Midlothian Castles

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Borthwick Castle

Borthwick CastleBorthwick Castle is situated just of the A7 road some 12 miles to the south of Edinburgh. A twin baronial keep it is without doubt one of the most historic building in Scotland and indeed Europe. A charter to build the castle in 1430 was awarded to Sir William de Borthwick by the then King James 1 for thanks in bringing him home after 18 years imprisonment in England. Sir William de Borthwick's sepulcher and that of his lady is interred in the nearby St Kentigern Church. The castle is also a stronghold built to withstand invasion particularly at that time from the English.The walls are up to 14 feet thick and 110 feet high and the name was taken from the builder and is still the ancestral home of the Borthwick family.

On 10th February 1567 Henry Stuart, Lord Darnley was murdered at Kirk o Fields, Edinburgh. He was the husband of Mary Queen of Scots's. Guilt of this murder was placed squarely at the feet of James Hepburn, Earl of Bothwell. Mary married Lord Bothwell somethree months later. This fanned speculation from the Scottish nobles and they decided that Mary had to be rescued from the clutches of Bothwell. Mary sought sanctuary at Borthwick Castle. The then 6th Lord Borthwick for ever loyal to his Queen did not hesitate to put the protection of the castle at her disposal. On June 11th 1567 the Scottish nobel's surrounded the castle. Bothwell escaped leaving Mary behind. Later Mary escaped but was quickly captured. She was never a free woman again.

Had Mary remained under the protection of the Borthwick's, history may have chosen a different line. We will never know. The painting on the right now hangs in her bedroom at the castle. She was without doubt one of the most tragic figures in Scottish history. The loyalty of the Borthwick's was again put to the test on the morning of November 18th 1650 when the castle was surrounded by the forces of Oliver Cromwell after the Battle of Dunbar. During the siege Cromwell sent the 9th Lord Borthwick a letter giving him the opportunity to vacate the castle and take with him anyone he chose and anything he could carry. Borthwick did not reply immediately and Cromwell's artillery bombarded the castle. Borthwick made the decision that to hold out would be useless and with dignity still intact, he walked from the castle with his wife and family. The damage caused by the bombardment can still be seen to this day.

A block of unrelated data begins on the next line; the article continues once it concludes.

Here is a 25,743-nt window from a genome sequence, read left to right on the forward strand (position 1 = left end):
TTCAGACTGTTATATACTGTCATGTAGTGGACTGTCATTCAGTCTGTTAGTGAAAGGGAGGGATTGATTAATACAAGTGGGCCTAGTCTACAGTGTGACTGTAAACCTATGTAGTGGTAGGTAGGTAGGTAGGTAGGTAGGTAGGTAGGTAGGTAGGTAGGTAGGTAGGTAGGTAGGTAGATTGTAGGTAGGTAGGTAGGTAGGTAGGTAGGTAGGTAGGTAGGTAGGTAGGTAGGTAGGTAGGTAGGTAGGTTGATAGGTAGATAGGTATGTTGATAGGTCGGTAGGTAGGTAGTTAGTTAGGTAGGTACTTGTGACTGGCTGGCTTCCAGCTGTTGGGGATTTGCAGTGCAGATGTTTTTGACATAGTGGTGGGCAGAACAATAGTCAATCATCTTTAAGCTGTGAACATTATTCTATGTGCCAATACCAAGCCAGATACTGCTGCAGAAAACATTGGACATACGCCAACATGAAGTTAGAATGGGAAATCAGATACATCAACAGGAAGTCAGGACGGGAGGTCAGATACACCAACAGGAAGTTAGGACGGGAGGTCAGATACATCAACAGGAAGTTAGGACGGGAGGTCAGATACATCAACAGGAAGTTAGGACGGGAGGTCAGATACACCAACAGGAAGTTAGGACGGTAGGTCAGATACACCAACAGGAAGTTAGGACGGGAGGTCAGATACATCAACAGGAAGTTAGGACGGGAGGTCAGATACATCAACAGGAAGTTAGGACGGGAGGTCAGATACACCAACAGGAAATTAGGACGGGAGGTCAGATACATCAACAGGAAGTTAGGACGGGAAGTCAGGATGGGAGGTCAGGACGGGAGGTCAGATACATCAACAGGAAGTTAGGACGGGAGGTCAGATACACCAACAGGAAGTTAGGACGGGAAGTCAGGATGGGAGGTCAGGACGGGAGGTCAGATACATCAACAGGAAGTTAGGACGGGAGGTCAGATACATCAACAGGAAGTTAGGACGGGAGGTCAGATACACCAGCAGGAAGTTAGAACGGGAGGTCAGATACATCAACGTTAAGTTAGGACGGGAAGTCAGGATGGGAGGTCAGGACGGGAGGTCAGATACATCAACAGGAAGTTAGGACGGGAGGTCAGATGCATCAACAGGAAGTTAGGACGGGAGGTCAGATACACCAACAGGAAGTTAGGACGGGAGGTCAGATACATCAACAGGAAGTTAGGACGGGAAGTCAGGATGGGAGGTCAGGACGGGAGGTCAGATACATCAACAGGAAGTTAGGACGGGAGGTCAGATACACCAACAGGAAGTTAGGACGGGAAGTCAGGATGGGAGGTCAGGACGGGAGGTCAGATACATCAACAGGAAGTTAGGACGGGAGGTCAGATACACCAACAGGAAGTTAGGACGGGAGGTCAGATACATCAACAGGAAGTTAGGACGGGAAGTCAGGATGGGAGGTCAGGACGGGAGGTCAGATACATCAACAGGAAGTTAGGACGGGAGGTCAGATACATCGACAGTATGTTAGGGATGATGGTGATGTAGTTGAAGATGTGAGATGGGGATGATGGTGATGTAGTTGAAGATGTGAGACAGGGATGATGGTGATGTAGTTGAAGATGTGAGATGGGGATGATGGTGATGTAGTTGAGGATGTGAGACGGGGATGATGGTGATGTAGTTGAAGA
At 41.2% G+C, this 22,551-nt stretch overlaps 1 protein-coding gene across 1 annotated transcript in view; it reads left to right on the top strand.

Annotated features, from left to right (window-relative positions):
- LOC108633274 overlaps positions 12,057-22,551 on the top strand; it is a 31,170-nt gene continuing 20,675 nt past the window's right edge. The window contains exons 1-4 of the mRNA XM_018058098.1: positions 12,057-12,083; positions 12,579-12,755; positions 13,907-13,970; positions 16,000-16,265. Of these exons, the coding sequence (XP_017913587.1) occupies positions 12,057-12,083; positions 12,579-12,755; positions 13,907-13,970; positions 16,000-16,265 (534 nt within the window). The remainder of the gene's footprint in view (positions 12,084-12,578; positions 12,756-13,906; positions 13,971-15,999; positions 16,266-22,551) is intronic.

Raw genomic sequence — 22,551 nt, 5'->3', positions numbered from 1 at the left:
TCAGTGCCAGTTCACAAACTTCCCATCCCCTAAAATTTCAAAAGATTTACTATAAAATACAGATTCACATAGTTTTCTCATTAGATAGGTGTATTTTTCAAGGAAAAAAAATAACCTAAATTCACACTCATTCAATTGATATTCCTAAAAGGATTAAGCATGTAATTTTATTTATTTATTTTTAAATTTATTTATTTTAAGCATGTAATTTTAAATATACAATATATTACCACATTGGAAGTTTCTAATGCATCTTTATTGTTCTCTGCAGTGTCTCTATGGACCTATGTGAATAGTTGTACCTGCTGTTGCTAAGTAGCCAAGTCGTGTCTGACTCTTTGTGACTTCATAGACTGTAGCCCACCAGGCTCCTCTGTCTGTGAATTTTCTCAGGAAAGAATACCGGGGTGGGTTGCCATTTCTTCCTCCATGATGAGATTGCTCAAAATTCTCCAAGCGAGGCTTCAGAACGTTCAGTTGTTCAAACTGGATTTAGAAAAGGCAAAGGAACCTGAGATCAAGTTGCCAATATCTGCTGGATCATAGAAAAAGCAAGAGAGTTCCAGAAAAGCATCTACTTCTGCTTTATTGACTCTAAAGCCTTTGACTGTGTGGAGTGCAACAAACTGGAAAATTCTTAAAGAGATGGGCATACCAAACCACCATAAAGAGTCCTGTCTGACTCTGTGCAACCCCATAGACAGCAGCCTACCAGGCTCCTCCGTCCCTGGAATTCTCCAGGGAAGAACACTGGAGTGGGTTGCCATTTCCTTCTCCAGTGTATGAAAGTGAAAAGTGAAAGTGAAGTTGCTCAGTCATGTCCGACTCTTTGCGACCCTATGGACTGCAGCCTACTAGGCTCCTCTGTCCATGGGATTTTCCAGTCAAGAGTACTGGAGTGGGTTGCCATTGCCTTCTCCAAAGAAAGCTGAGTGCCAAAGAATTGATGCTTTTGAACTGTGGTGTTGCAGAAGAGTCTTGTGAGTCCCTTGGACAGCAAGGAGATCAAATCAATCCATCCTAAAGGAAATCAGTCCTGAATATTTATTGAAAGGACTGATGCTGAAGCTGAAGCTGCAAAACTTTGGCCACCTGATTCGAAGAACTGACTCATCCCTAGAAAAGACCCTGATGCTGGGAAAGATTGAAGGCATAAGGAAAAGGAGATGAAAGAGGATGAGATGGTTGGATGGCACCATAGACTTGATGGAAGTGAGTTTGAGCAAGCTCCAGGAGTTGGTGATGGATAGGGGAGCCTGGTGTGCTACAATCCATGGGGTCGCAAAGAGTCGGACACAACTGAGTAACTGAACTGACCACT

Crichton Castle

Chrichton CastleCrichton Castle is situated just of the A68 road as you enter the village of Pathhead Midlothian and some 12 miles to the south of Edinburgh. The keep which is in the middle of the Castle is the oldest part and was built by John de Crichton in the 14th century on a charter of barony granted by Robert III. In 1444 William Crichton who was the son of John was in Edinburgh when the castle was stormed by the Douglases who were is enemy. William was twice the Chancellor of Scotland between 1439-53. After the attack William not only rebuilt the castle but extended it. William Crichton also organised the famous black dinner when he had the new Earl Of Douglas and his brother murdered. The Crichton tenure of the castle came to an end in 1483 when it was forfeited from William 3rd Lord Crichton for conspiracy against James III.

In 1484 the King awarded the castle to Sir John Ramsay of Bothwell who later had to flee to England after the battle of Sauchieburn. In 1488 the castle and the title was passed to Sir Patrick Hepburn of Dunsyre. The castle again was forfeited in 1567 from James Hepburn 4th Earl of Bothwell and third husband of Mary, Queen of Scots. In 1581 the castle and the earldom were claimed by Francis Stewart 5th Earl of Bothwell who was a cultured well educated man who transformed the castle. The stables as shown in the photograph above, and to the left of the castle were built by him in the 1580's and show the accommodation area above the stables for the servants. In 1595 in disgrace Stewart fled abroad and the King ordered the castle to be pulled down. The order was never carried out but the castle fell into ruins and was mortalised by Sir Walter Scott in his poem Marmion. People make history and without doubt you could not make the story of Crichton Castle up.

Roslin Castle